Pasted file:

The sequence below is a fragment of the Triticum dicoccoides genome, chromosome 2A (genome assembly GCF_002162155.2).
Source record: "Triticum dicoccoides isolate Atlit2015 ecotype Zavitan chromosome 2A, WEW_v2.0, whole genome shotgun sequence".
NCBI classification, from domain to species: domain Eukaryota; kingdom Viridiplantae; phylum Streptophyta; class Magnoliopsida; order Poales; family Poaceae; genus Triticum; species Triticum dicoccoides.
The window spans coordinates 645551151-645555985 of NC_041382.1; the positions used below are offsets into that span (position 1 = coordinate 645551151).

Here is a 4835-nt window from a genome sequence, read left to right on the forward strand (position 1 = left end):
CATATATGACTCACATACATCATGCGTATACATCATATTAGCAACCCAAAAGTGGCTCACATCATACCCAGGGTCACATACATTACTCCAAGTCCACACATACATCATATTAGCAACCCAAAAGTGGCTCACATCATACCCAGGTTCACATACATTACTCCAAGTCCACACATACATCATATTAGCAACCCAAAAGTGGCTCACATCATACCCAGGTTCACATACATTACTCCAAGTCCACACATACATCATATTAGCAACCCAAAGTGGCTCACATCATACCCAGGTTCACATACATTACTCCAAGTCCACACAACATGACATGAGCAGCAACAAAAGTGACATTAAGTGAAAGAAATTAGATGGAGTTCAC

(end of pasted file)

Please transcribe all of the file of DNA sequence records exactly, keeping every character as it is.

The sequence below is a fragment of the Triticum dicoccoides genome, chromosome 2A (genome assembly GCF_002162155.2).
Source record: "Triticum dicoccoides isolate Atlit2015 ecotype Zavitan chromosome 2A, WEW_v2.0, whole genome shotgun sequence".
NCBI classification, from domain to species: domain Eukaryota; kingdom Viridiplantae; phylum Streptophyta; class Magnoliopsida; order Poales; family Poaceae; genus Triticum; species Triticum dicoccoides.
The window spans coordinates 645551151-645555985 of NC_041382.1; the positions used below are offsets into that span (position 1 = coordinate 645551151).

Here is a 4835-nt window from a genome sequence, read left to right on the forward strand (position 1 = left end):
CATATATGACTCACATACATCATGCGTATACATCATATTAGCAACCCAAAAGTGGCTCACATCATACCCAGGGTCACATACATTACTCCAAGTCCACACATACATCATATTAGCAACCCAAAAGTGGCTCACATCATACCCAGGTTCACATACATTACTCCAAGTCCACACATACATCATATTAGCAACCCAAAAGTGGCTCACATCATACCCAGGTTCACATACATTACTCCAAGTCCACACATACATCATATTAGCAACCCAAAGTGGCTCACATCATACCCAGGTTCACATACATTACTCCAAGTCCACACAACATGACATGAGCAGCAACAAAAGTGACATTAAGTGAAAGAAATTAGATGGAGTTCAC